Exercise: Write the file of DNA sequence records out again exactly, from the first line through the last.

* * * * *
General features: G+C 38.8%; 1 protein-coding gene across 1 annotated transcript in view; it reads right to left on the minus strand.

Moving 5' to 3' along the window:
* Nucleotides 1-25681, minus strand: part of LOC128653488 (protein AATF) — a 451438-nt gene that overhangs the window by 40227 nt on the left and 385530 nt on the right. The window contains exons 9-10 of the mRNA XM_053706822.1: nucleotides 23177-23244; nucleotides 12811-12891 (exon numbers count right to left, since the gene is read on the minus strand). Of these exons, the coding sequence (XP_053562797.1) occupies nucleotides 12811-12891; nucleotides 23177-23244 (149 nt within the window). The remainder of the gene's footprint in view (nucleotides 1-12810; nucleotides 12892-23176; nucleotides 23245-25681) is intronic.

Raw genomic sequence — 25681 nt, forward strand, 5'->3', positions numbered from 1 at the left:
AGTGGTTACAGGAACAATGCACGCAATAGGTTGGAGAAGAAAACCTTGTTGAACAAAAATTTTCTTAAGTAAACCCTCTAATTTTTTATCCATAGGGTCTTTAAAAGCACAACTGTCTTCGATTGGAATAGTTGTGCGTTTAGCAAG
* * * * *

General features: G+C 38.8%; 1 protein-coding gene across 1 annotated transcript in view; it reads right to left on the minus strand.

Moving 5' to 3' along the window:
* Nucleotides 1-25681, minus strand: part of LOC128653488 (protein AATF) — a 451438-nt gene that overhangs the window by 40227 nt on the left and 385530 nt on the right. The window contains exons 9-10 of the mRNA XM_053706822.1: nucleotides 23177-23244; nucleotides 12811-12891 (exon numbers count right to left, since the gene is read on the minus strand). Of these exons, the coding sequence (XP_053562797.1) occupies nucleotides 12811-12891; nucleotides 23177-23244 (149 nt within the window). The remainder of the gene's footprint in view (nucleotides 1-12810; nucleotides 12892-23176; nucleotides 23245-25681) is intronic.

Raw genomic sequence — 25681 nt, forward strand, 5'->3', positions numbered from 1 at the left:
AGTGGTTACAGGAACAATGCACGCAATAGGTTGGAGAAGAAAACCTTGTTGAACAAAAATTTTCTTAAGTAAACCCTCTAATTTTTTATCCATAGGGTCTTTAAAAGCACAACTGTCTTCGATTGGAATAGTTGTGCGTTTAGCAAG